by Steven Ertelt
August 15, 2006
Canberra, Australia (LifeNews.com) — Australia Prime Minister John Howard has reversed himself on whether or not to allow a free vote on the issue of human cloning. Previously Howard said no free vote would be taken and that the government would retain its position against all forms of human cloning. But, under intense pressure, Howard has changed his mind.
Howard has been lobbied heavily by members of the Australian parliament who want to allow human cloning for research purposes.
They think that cloning to create human embryos to specifically destroy for studies will advance embryonic stem cell research.
Howard told a meeting of MPs that make up the governing coalition that he would allow a free vote only if a bill on the topic reached parliament. Still, the government would not sponsor the legislation.
Democrats senator Natasha Stott Despoja is working on a private members bill to legalize human cloning for research but it won’t be ready until October, according to the Herald Sun newspaper.
Primate member’s bills normally do not get a vote but Howard’s reversal indicates it’s more likely Despoja’s bill, which has sponsors from various political parties, would get one. If it does, MPs would be allowed to vote their conscience rather than support the party line.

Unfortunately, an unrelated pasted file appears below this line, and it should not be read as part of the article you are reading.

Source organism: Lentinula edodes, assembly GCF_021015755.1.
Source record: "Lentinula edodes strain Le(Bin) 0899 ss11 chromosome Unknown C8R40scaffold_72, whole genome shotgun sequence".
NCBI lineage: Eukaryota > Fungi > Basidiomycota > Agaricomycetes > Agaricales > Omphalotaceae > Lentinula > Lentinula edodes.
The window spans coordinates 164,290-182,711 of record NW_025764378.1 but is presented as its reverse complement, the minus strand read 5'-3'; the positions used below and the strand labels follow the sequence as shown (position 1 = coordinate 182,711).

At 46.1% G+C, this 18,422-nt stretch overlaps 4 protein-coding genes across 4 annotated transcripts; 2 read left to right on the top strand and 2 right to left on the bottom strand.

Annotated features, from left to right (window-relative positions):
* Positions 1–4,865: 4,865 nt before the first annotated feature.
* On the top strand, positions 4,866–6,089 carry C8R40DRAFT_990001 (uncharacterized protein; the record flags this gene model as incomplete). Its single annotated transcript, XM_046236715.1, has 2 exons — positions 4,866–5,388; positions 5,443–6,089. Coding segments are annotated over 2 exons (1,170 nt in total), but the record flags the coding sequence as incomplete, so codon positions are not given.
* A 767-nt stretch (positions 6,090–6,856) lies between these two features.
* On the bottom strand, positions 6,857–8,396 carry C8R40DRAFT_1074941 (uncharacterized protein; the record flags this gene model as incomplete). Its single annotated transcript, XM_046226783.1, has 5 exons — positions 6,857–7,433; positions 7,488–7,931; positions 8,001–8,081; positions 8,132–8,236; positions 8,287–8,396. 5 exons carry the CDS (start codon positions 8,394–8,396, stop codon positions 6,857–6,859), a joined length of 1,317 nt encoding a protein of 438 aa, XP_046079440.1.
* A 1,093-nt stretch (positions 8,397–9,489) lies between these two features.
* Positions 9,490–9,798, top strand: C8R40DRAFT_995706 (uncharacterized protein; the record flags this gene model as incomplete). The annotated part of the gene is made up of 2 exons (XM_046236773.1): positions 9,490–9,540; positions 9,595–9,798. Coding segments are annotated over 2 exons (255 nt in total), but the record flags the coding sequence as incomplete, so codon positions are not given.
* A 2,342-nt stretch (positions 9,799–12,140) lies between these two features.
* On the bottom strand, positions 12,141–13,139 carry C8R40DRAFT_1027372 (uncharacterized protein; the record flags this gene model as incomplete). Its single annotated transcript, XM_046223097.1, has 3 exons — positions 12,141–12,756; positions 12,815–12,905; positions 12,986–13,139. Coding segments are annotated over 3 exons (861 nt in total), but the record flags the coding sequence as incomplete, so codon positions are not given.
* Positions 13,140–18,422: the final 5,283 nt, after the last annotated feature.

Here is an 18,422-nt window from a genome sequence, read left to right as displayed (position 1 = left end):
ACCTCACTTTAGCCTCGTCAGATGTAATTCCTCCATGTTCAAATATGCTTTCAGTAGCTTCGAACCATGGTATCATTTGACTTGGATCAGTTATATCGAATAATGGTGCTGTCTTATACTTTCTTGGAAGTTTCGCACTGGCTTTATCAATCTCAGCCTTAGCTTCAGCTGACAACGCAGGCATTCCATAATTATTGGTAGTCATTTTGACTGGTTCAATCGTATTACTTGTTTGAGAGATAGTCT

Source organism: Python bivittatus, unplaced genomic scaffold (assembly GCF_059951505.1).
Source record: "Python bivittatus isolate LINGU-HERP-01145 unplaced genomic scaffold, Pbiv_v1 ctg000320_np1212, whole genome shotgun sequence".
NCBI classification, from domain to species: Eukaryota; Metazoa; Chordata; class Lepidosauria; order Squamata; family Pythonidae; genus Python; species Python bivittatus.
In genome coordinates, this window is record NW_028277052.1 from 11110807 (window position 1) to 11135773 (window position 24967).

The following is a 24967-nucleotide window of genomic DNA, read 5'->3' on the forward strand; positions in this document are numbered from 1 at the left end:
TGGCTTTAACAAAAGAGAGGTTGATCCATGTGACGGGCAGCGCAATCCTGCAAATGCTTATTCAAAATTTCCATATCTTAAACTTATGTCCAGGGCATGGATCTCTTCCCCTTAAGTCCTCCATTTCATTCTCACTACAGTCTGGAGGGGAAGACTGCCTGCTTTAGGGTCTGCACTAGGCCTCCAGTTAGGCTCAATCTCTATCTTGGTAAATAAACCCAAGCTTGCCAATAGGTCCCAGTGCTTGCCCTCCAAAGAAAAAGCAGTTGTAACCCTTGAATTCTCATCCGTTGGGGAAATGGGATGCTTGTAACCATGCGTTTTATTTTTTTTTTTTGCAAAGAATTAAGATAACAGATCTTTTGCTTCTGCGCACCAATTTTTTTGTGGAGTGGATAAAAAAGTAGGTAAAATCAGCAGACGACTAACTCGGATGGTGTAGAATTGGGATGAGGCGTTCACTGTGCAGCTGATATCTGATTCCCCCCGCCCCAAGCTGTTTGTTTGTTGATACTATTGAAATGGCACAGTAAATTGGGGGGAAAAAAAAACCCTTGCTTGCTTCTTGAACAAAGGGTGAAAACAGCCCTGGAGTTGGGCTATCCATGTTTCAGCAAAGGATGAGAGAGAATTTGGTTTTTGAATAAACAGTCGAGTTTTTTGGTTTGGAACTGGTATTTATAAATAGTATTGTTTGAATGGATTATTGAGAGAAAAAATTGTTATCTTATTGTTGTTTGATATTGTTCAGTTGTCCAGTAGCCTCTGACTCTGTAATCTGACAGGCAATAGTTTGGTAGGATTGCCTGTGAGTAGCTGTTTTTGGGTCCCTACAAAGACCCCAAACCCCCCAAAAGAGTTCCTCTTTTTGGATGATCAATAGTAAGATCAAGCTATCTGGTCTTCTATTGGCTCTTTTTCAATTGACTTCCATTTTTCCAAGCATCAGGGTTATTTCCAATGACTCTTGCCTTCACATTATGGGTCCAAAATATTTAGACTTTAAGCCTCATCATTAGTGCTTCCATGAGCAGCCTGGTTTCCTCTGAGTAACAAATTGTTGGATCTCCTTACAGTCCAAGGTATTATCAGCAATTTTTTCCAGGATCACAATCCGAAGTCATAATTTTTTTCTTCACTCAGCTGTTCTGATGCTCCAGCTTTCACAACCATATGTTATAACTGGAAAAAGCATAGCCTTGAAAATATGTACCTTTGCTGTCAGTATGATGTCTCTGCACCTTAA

"If there was a private member’s Bill, the Government would not act in any way to prevent it being debated in the Parliament," Howard said, according to the Herald Sun.
"Although many colleagues are opposed to another free vote, the range of view in the two parties was such that the tradition of allowing a free vote should be offered," Howard added.
South Australian Liberal senator Jeannie Ferris predicted the bill may get strong support and pass through the parliament.
"I think there’s quite a lot of support for this already from some surprising quarters," Senator Ferris said.
However, Tasmanian Liberal Guy Barnett said there was no reason to use human cloning and destroy human life.
"Cloning, is cloning is cloning," Senator Barnett said. "All individuals are created unique and it goes against the natural laws of man."
NSW Liberal Alby Schultz said he opposed embryonic stem cell research and that research using adult stem cells was more likely to produce cures for patients.
Previously, Health Minister Tony Abbott argued there have been no scientific breakthroughs due to human cloning that warrants lifting the ban on the grisly practice.
Abbott also pointed to the vast number of ethical problems associated with the embryonic stem cell research scandal in South Korea. The scandal saw scientists completely fabricate the results of their embryonic stem cell research and they claimed to have cloned a human embryo and embryonic cells, but were found to have lied about it.
Australia was criticized in November 2004 for changing its position to support a U.S.-backed proposal at the United Nations calling for a ban on all forms of human cloning. Prime Minister John Howard’s government quietly changed its position to support a coalition of 60 nations, led by the United States and Costa Rica.
In 2003, Australia opposed the treaty and supported a competing proposal pushed by a Belgium and a smaller group of nations to allow human cloning for research.